The NLRB Has You Covered…By The Contract

By Patrick Scully In another stunning and sweeping decision, The National Labor Relations Board (“NLRB” or “Board”) has overturned the “clear and unmistakable” waiver test and concluded that employers may make unilateral changes to terms and conditions of employment “covered” by an existing collective bargaining agreement.  For decades, employers had negotiated lengthy “management rights clauses” […]

NLRB Serves Up An Epic Ruling For Employers

By Patrick Scully In its first significant decision applying the Supreme Court’s holding in Epic Systems v. NLRB, 584 U.S. ____, 138 S.Ct. 1612 (2018), the National Labor Relations Board (“NLRB” or “Board”) ruled that a restaurant owner lawfully compelled its employees to sign a revised mandatory arbitration agreement.  The employer, an operator of Latin-themed […]

NLRB Body Blow: Union’s Lobbying Not Chargeable To Nonmember Employees

By Patrick Scully The National Labor Relations Board (“NLRB” or “Board”) has ruled that unions cannot charge nonmember represented employees for union lobbying expenses.  Under the Supreme Court’s decision in Communication Workers v. Beck, 487 U.S. 735 (1988), nonmember represented employees can only be charged “representational fees” in states that permit ‘union security’ (compelled payment […]

Best Practice Derailed by the Details

By James Korte The EEOC has suggested that a manager’s performance evaluation should include the manager’s compliance with Equal Employment Opportunity (EEO) laws. More information. Keep in mind that such a grading system must be applied in a way that does not itself discriminate against employees based on their protected characteristics. In a recent District Court […]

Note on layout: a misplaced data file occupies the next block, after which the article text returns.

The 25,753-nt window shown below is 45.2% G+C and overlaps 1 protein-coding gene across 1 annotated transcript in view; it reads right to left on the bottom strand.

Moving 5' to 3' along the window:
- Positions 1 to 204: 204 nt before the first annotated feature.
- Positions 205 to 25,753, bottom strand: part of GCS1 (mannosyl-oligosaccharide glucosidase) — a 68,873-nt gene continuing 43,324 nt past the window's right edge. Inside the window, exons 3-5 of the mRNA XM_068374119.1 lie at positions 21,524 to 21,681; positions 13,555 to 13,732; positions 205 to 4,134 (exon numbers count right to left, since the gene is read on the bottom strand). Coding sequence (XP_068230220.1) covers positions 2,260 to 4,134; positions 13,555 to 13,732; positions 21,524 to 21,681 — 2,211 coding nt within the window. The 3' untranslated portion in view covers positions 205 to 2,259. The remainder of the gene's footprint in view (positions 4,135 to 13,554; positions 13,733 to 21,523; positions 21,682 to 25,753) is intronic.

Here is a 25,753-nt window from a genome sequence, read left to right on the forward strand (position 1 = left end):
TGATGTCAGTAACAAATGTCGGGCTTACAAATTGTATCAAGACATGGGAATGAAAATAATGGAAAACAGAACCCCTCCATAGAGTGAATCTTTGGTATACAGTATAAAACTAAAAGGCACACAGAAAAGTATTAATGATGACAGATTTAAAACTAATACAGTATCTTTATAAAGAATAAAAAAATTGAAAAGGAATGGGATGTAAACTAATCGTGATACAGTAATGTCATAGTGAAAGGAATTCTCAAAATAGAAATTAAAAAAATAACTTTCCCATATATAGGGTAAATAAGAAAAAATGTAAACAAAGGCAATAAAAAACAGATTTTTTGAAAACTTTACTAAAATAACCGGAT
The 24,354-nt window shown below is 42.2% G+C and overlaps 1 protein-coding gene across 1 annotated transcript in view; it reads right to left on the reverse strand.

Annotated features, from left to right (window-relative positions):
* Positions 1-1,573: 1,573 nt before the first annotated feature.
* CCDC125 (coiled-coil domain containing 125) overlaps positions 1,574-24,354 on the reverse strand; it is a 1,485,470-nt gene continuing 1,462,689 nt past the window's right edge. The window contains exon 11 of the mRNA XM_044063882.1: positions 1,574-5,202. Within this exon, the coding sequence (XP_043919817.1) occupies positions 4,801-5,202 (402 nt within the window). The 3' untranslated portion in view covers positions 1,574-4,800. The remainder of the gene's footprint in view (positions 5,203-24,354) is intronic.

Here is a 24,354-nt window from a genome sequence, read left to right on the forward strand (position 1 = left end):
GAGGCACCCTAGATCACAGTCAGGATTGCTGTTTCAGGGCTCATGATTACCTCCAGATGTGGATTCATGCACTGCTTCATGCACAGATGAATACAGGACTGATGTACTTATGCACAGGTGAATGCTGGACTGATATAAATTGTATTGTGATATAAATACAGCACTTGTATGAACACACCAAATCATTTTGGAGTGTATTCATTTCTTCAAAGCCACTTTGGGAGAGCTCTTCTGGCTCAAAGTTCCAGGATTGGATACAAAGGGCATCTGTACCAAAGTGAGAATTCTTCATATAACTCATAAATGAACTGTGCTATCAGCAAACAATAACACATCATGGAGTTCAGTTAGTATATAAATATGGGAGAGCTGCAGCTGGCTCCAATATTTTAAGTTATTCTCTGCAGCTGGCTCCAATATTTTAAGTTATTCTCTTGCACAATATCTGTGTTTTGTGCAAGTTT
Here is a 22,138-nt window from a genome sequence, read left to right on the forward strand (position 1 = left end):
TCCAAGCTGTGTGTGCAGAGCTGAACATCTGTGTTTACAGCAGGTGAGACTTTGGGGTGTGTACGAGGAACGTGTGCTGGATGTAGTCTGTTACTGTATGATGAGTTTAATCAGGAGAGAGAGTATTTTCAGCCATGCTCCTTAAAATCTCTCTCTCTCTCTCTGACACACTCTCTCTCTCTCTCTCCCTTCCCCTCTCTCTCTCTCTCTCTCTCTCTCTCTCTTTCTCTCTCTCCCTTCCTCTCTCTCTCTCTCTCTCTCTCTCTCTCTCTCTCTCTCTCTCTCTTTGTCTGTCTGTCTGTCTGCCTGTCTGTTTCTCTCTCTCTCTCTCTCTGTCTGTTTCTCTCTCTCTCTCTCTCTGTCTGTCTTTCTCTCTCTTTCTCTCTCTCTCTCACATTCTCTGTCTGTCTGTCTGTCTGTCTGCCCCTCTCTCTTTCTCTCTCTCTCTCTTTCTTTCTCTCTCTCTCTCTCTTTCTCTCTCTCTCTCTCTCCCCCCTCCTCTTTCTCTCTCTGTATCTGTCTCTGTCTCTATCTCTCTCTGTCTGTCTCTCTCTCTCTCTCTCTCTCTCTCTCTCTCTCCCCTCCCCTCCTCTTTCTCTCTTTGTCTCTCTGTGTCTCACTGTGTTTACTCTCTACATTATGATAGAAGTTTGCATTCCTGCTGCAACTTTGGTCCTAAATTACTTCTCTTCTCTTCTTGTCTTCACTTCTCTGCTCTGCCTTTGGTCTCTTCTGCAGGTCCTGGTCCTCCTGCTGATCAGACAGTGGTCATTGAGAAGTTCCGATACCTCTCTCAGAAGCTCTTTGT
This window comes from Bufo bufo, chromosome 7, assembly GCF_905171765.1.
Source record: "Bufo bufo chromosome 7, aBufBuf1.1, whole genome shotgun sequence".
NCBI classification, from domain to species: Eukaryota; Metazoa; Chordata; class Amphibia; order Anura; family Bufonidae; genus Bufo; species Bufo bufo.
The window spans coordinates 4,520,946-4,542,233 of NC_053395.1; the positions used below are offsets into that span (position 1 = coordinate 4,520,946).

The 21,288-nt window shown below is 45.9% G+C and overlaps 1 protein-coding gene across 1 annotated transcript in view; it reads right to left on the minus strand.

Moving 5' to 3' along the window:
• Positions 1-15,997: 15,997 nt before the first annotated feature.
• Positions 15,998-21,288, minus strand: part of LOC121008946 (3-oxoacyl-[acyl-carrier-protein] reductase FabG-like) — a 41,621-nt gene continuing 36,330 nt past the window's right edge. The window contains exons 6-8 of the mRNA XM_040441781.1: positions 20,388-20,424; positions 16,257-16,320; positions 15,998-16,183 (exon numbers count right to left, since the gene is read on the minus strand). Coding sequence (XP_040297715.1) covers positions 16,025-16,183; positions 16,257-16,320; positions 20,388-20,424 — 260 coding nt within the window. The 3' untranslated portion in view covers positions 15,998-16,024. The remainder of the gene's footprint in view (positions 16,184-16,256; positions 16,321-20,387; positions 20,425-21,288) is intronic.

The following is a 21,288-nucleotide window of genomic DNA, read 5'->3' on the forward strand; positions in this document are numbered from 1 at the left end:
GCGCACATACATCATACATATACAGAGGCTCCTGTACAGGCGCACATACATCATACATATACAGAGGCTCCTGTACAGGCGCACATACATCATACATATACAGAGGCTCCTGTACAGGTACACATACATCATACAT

Facebooking Misappropriated Employer Form Is Not Protected Activity

By Chance Hill On June 11, 2018, the National Labor Relations Board (Board) Division of Advice applied the Board’s new Boeing standard for assessing employer policies.  The Division advised that an employer did not violate the NLRA when it discharged a pro-union employee who Facebooked a form that was “improperly taken” from a team leader’s […]

The DOL Can’t Always Get What It Wants

By: Lindsay Hesketh While investigating defendant La Piedad’s FLSA compliance, the Department of Labor subpoenaed, among other things, documents with the names and addresses of other businesses owned by defendant’s shareholders. La Piedad informed the DOL that it did not have responsive records. Rather than investigate that response, the DOL immediately moved for an order […]